Division of Electrical and Computer Engineering, Yokohama National University, Japan
Yasushi TAKEMURA received the B.S., M.S. and Ph.D. degrees in Electrical and Electronic Engineering from Tokyo Institute of Technology, Japan, in 1988, 1990 and 1993, respectively. He is currently Professor at Division of Electrical and Computer Engineering, Yokohama National University, Japan. His research interests are magnetic sensors, and bio-medical application of magnetic nanoparticles. He has been an author of 150 papers published in international journals, and an invited speaker for 40 international conferences.
Battery-less device operation and wireless power transfer for sensor networks and IoT
One of the key issues to realize the Internet of Things (IoT) is how to feed electrical power to “things”. Using power cables from commercial power supply is reliable, but the cables for a number of things are complicated. A battery is also practical, but maintenance including replacing the battery is necessary. These conditions may be similar to develop sensor networks.
Battery-less device operation and wireless power transfer are promising technical methods for developing sensor networks and IoT. In this talk, requirements and several examples for battery-less device operation and wireless power transfer are reviewed, followed by presentation of our recent achievements using Wiegand wire.
A magnetization reversal in magnetic materials, especially magnetic wires, with bistable magnetization states induces pulse voltage in a pick-up coil. A twisted FeCoV wire exhibits a fast magnetization reversal and is one of the optimum material generating the pulse voltage. This phenomenon is known as Wiegand effect . The amplitude of the output pulse voltage does not depend on the changing rate of an externally applied excitation magnetic field. Due to this unique feature, Wiegand wire is useful in power generation as energy harvester and in coil-core material for wireless power transmission.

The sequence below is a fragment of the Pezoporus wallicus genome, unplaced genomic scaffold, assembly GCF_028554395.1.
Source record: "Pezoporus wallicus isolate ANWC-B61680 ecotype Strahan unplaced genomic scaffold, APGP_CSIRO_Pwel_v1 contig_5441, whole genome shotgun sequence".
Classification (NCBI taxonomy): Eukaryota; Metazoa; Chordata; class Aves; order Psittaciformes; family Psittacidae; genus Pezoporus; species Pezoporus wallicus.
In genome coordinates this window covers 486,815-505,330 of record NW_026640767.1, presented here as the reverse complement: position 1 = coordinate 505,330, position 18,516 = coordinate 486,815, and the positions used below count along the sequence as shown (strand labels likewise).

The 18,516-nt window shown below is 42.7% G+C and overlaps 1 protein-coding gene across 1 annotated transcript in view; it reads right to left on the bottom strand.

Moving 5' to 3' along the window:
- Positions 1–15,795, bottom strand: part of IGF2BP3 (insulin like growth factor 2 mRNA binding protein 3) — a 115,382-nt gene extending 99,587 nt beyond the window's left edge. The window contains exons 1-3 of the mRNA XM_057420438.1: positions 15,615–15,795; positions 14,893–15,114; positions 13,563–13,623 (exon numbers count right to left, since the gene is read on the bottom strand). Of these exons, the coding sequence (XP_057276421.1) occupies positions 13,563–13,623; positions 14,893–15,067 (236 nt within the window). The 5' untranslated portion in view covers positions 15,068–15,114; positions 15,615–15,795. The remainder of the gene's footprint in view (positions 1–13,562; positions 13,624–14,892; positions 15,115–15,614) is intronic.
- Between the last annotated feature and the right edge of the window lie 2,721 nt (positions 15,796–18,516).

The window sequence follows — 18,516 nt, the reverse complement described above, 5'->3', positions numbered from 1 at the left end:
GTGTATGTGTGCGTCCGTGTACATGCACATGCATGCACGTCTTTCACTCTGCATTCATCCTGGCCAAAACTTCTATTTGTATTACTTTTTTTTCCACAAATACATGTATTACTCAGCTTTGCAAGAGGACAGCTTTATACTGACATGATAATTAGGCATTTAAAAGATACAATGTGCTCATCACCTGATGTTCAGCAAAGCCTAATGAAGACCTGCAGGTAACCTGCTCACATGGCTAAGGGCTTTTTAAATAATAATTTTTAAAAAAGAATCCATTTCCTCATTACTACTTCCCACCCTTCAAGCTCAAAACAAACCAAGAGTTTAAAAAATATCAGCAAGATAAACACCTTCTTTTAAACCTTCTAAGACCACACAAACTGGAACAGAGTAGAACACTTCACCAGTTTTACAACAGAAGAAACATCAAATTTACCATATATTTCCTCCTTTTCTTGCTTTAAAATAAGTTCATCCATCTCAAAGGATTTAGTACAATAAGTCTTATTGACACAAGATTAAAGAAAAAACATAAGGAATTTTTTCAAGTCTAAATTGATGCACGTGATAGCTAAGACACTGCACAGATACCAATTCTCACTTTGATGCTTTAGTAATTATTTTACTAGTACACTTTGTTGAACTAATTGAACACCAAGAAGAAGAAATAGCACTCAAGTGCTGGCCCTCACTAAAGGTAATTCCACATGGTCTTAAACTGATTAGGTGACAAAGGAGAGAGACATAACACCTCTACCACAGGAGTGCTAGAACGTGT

Fe0.4Co0.5V0.1 wires of 10−15 nm length were used as the core material in the pick-up coil. A NdFeB magnet of 3×3×5 mm3 was used to switch the magnetization of the wire. The typical pulse voltage induced during a magnetization reversal of the wire is approximately 0.35 mV per one turn of a pick-up coil. The voltage induced in the pick-up coil was applied to a Hall sensor by way of connected rectifying diodes, capacitor and resistor. We could operate the Hall sensor using a single pulse voltage generated from the wire .
When an alternating magnetic applied field is applied to the wire, the positive and negative pulse voltages corresponding to the magnetization reversal of the wire are induced in the pick-up coil. The voltages were rectified and regulated to DC voltage. We achieved the wireless power transmission of 20 mW . The experimental details and other possible applications  are also discussed in the presentation.
 J. R. Wiegand and M. Velinsky, U.S. Patent #3,820,090, 1974.
 Takemura et al., IEEE Trans. Magn., 53, 4002706, 2017. doi: 10.1109/TMAG.2017.2713837.
 Takahashi et al., J. Mag. Soc. Jpn, 42, 49, 2018. doi: 10.3379/msjmag.1803R008.
 Takebuchi et al., J. Mag. Soc. Jpn, 41, 34, 2017. doi: 10.3379/msjmag.1701R004.
Battery-less sensor, wireless power transmission, energy harvesting, Wiegand sensor